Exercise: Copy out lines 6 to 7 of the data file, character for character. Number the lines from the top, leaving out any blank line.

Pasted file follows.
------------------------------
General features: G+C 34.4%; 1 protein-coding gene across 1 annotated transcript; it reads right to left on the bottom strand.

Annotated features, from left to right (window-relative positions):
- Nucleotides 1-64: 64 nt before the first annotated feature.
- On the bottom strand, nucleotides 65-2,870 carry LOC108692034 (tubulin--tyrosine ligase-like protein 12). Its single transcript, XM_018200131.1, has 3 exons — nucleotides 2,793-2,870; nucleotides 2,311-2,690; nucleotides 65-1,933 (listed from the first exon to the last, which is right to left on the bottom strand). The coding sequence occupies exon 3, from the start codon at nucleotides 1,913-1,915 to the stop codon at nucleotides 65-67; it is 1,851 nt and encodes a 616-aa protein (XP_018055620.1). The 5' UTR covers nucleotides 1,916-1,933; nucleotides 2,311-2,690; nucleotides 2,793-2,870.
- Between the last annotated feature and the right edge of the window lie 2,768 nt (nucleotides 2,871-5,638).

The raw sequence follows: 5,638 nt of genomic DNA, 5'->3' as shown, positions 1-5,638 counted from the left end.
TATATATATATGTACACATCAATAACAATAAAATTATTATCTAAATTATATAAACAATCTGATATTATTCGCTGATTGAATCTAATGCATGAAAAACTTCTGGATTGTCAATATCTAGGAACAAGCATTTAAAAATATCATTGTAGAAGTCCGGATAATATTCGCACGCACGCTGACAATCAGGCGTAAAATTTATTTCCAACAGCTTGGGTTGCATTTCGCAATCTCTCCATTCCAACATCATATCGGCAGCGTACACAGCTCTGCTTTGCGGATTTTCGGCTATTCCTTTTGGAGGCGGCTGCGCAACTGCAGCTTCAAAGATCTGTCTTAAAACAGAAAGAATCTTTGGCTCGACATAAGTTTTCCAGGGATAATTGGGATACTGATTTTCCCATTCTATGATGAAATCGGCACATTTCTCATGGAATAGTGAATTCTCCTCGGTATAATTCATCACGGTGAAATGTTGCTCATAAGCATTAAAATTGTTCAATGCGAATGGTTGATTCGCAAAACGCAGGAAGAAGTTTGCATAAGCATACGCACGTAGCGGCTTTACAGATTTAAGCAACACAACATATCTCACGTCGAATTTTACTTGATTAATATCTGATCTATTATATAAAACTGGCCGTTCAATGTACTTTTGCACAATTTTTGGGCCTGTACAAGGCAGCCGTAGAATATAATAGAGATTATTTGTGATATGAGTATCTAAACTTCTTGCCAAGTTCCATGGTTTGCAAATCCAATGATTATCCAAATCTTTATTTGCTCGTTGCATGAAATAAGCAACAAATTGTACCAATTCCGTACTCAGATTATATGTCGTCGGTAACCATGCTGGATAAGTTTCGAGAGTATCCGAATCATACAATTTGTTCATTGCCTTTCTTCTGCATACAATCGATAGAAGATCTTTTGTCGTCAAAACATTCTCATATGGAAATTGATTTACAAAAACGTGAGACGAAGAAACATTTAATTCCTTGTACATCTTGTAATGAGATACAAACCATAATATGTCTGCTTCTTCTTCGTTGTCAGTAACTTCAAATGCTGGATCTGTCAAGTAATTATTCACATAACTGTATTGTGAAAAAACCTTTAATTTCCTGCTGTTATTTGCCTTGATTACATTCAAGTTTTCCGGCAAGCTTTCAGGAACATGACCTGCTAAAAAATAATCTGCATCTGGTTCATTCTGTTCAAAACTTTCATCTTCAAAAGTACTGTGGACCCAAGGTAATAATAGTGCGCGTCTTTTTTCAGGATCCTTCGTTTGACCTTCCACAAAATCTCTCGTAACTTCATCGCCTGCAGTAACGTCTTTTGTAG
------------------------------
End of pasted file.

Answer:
The raw sequence follows: 5,638 nt of genomic DNA, 5'->3' as shown, positions 1-5,638 counted from the left end.
TATATATATATGTACACATCAATAACAATAAAATTATTATCTAAATTATATAAACAATCTGATATTATTCGCTGATTGAATCTAATGCATGAAAAACTTCTGGATTGTCAATATCTAGGAACAAGCATTTAAAAATATCATTGTAGAAGTCCGGATAATATTCGCACGCACGCTGACAATCAGGCGTAAAATTTATTTCCAACAGCTTGGGTTGCATTTCGCAATCTCTCCATTCCAACATCATATCGGCAGCGTACACAGCTCTGCTTTGCGGATTTTCGGCTATTCCTTTTGGAGGCGGCTGCGCAACTGCAGCTTCAAAGATCTGTCTTAAAACAGAAAGAATCTTTGGCTCGACATAAGTTTTCCAGGGATAATTGGGATACTGATTTTCCCATTCTATGATGAAATCGGCACATTTCTCATGGAATAGTGAATTCTCCTCGGTATAATTCATCACGGTGAAATGTTGCTCATAAGCATTAAAATTGTTCAATGCGAATGGTTGATTCGCAAAACGCAGGAAGAAGTTTGCATAAGCATACGCACGTAGCGGCTTTACAGATTTAAGCAACACAACATATCTCACGTCGAATTTTACTTGATTAATATCTGATCTATTATATAAAACTGGCCGTTCAATGTACTTTTGCACAATTTTTGGGCCTGTACAAGGCAGCCGTAGAATATAATAGAGATTATTTGTGATATGAGTATCTAAACTTCTTGCCAAGTTCCATGGTTTGCAAATCCAATGATTATCCAAATCTTTATTTGCTCGTTGCATGAAATAAGCAACAAATTGTACCAATTCCGTACTCAGATTATATGTCGTCGGTAACCATGCTGGATAAGTTTCGAGAGTATCCGAATCATACAATTTGTTCATTGCCTTTCTTCTGCATACAATCGATAGAAGATCTTTTGTCGTCAAAACATTCTCATATGGAAATTGATTTACAAAAACGTGAGACGAAGAAACATTTAATTCCTTGTACATCTTGTAATGAGATACAAACCATAATATGTCTGCTTCTTCTTCGTTGTCAGTAACTTCAAATGCTGGATCTGTCAAGTAATTATTCACATAACTGTATTGTGAAAAAACCTTTAATTTCCTGCTGTTATTTGCCTTGATTACATTCAAGTTTTCCGGCAAGCTTTCAGGAACATGACCTGCTAAAAAATAATCTGCATCTGGTTCATTCTGTTCAAAACTTTCATCTTCAAAAGTACTGTGGACCCAAGGTAATAATAGTGCGCGTCTTTTTTCAGGATCCTTCGTTTGACCTTCCACAAAATCTCTCGTAACTTCATCGCCTGCAGTAACGTCTTTTGTAG